Sunday, October 14, 2007

Judicial lynching in Jena

No point mincing words here, and I won't: a cracker judge in the town of Jena, Louisiana, has just sent Mychal Bell, one of the Jena Six, to jail for eighteen months for an alleged "breach of probation." I'm amazed that a white mob hasn't taken the cue and shown up to bust the kid out of jail to give him a "nigger necktie." A caricature? These people caricature themselves. Welcome to the Red State of Louisiana. In 2007.

State District Judge J.P. Mauffrey, Jr., whose decision to try Bell as an adult was overturned recently by a Louisiana appeals court, had another kick at the cat Thursday, and he kicked hard. Bell had been on probation, it seems, for an unrelated juvenile matter. The judge, whose removal from the case had been requested earlier by Bell's attorneys, seized on this opportunity for vengeance, claiming that the charges against Bell, for which a new trial had been ordered by the appeals court, constituted a breach of probation. This 21st century version of Judge William Callaghan (the unlettered hillbilly who sentenced the Scottsboro boys to death in a celebrated miscarriage of justice in the 1930s) also assessed court costs against Bell's struggling parents, who are now facing bankruptcy as a result.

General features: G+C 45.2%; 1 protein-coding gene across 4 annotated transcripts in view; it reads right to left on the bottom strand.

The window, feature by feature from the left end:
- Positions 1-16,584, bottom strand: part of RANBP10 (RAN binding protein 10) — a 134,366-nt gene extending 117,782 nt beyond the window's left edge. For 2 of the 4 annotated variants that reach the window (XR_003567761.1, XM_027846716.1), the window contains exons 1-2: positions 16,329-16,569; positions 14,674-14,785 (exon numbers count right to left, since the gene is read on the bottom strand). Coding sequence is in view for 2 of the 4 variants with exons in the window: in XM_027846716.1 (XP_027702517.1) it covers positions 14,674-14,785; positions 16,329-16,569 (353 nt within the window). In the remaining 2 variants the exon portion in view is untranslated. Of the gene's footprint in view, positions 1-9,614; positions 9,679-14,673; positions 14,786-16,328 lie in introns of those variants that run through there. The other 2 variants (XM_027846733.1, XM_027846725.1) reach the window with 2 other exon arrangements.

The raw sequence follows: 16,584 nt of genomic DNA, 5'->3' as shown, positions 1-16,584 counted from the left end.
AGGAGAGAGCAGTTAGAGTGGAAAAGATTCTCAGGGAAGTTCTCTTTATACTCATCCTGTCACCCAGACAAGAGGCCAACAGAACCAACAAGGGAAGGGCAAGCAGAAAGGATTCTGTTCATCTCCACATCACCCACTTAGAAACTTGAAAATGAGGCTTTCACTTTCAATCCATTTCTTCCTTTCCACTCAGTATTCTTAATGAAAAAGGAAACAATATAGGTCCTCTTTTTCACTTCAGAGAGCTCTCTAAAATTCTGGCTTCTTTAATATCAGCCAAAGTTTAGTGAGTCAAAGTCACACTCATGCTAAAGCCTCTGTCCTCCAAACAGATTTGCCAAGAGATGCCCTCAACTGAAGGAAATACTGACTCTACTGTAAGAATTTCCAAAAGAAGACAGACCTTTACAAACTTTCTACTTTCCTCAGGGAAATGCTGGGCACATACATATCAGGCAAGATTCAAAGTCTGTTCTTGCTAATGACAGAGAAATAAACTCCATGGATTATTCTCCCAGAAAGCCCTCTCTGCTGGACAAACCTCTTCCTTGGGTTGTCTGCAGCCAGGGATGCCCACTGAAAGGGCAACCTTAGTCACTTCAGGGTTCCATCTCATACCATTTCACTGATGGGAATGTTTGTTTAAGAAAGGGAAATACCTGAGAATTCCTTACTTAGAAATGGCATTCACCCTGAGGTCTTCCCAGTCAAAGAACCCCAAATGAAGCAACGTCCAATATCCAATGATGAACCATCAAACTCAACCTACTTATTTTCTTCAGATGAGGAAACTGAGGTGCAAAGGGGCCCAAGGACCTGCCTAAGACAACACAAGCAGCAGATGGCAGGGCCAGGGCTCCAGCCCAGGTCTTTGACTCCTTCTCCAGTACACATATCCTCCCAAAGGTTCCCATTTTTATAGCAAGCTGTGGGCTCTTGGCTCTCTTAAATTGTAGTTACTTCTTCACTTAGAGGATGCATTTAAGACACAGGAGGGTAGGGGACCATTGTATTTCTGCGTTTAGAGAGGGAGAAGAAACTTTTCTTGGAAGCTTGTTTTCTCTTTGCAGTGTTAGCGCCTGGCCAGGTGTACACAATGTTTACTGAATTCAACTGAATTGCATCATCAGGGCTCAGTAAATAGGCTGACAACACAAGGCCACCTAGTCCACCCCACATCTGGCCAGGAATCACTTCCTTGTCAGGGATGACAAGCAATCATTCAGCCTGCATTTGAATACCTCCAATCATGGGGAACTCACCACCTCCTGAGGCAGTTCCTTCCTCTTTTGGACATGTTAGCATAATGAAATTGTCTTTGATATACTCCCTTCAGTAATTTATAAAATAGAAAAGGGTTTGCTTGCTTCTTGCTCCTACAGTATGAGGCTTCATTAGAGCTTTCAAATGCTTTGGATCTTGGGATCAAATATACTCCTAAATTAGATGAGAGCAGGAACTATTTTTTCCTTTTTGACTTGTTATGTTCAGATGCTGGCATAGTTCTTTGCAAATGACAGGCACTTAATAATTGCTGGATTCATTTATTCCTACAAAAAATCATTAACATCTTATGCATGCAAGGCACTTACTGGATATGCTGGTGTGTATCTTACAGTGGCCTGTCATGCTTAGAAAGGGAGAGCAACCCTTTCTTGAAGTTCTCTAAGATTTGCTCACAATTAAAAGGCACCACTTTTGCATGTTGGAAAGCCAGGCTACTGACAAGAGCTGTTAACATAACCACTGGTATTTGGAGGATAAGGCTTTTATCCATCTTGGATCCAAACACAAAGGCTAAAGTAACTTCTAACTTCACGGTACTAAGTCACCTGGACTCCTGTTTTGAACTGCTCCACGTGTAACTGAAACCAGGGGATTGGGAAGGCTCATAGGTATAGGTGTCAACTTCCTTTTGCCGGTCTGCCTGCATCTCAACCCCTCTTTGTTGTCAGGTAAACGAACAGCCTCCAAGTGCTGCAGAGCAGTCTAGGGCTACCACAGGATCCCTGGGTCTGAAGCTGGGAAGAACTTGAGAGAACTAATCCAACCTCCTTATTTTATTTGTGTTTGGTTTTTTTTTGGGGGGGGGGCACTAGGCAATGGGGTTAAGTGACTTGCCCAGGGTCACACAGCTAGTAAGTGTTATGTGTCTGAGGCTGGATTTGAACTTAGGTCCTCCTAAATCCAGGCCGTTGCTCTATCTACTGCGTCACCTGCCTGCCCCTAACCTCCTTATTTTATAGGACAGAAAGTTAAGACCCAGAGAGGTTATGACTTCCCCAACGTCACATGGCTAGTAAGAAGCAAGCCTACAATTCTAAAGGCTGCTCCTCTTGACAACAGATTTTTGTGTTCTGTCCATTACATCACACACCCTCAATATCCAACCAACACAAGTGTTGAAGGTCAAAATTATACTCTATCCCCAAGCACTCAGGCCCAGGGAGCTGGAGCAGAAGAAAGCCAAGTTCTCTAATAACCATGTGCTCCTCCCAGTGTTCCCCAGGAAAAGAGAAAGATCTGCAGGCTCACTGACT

My gut reaction, and I'm sure I'm not alone in this: the demonstrators who went to Jena scant weeks ago to show their disgust at peckerwood justice should have seized and occupied the town until real justice was done. Maybe next time they show up they'll stick around. And may that day come soon.

H/t Mattbastard.

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